An Honest Look at Growing Old in New York

Exceeding Expectations, a project of the Columbia Aging Center, chronicles the ups and downs of urban octogenarians, shattering clichés about getting older

November 13, 2017

Two years ago, Sylvia Lask, then age 81, spent months in a Bronx hospital recovering from a painful burst abscess. Flipping the script of aging’s inevitable decline, she became more active afterward, making regular trips to Albany to advocate on behalf of people with mental illness.

Another older New Yorker, Jacquie Murdock, is legally blind and facing a host of health challenges. Nevertheless, recognized for her sense of style and striking looks, she was selected, at age 82, to be a fashion model.

Lask and Murdock are among the 20 New Yorkers ages 81 and older profiled by Exceeding Expectations, a project of the Robert N. Butler Columbia Aging Center that challenges notions around what it means to grow old.

Participants met each other for the first time at Columbia’s Journalism School in late October.

“Too often journalists do a terrible job reporting on this stage of life,” Dorian Block, a journalist and co-lead on the project, said at the event. “They often portray older adults as pitiful, powerless, and static. And when not that, they’re heroes: skydiving at age 100 or being asked to impart the single secret to long life. Our goal was to show the everyday lives of older people.”


“As we move through our lives, we get more different from one another over time,” added Ruth Finkelstein, interim co-director of the Columbia Aging Center who conceived the project with Block. “By the time we grow older, we’re really, really individuated.” Exceeding Expectations, Finkelstein added, aims to be true to all “the wondrous diversity of people who achieve old age.”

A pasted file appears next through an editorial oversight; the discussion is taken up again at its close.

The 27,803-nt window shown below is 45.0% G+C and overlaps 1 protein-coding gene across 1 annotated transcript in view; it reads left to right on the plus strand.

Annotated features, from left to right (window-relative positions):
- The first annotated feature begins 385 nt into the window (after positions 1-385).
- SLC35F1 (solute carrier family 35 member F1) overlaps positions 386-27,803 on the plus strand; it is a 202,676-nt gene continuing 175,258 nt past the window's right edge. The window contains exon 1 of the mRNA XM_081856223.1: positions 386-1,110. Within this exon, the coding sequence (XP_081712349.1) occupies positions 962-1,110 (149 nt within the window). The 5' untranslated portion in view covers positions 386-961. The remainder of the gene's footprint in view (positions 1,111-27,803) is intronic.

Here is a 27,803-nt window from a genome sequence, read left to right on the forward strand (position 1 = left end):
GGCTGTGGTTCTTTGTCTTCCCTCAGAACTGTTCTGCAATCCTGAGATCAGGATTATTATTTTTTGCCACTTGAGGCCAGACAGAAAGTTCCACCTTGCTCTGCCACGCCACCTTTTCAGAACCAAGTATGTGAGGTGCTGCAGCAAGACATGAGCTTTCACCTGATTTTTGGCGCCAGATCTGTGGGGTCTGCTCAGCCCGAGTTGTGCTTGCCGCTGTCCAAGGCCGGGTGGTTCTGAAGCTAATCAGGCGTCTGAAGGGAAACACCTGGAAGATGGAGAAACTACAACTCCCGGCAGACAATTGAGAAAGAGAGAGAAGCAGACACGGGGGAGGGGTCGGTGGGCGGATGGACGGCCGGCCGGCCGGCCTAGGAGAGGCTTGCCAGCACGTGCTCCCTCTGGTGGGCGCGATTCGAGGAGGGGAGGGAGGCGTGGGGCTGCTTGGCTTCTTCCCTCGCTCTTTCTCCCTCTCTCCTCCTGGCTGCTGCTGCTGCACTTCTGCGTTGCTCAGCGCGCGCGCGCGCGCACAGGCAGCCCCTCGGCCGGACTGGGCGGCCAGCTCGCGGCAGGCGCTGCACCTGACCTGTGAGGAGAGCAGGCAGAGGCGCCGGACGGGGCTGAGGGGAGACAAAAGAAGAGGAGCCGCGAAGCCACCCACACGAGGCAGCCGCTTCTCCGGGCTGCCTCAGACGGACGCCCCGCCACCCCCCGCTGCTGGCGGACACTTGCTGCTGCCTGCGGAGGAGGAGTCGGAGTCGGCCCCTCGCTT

At the start of the project, in 2014, Exceeding Expectations participants had lived at least 81 years, the average life expectancy for New Yorkers. Through visits over many months, Block and a team of photographers and students embedded in their lives, bearing witness to their subjects’ ups and downs. The resulting stories, lavishly illustrated with photos and videos, appear on the project’s website and in the work of media partners, including a six-part series in West Side Spirit and Our Town Uptown.

Among those profiled are Chandrakant Sheth, an Indian-American living in Sunnyside, Queens, who struggled with loneliness after his wife died; Manhattan residents George Blomme and Doug McClure, a longtime gay couple who want to get married; and Otto Neals, an African-American artist in Crown Heights, Brooklyn, grappling with what will happen to his artwork after he dies.


At the October event, Neals, who estimates his age between 84 and 86, said he continues to make art despite some health challenges. “Each day I’m in the studio chipping on stone or wood or painting.” Hank Blum, age 88, also continues to work as a part-time optometrist in the Bronx. Being part of Exceeding Expectations put him in a reflective frame of mind. “It made me aware of my life. I’m proud of myself for what I’ve accomplished.”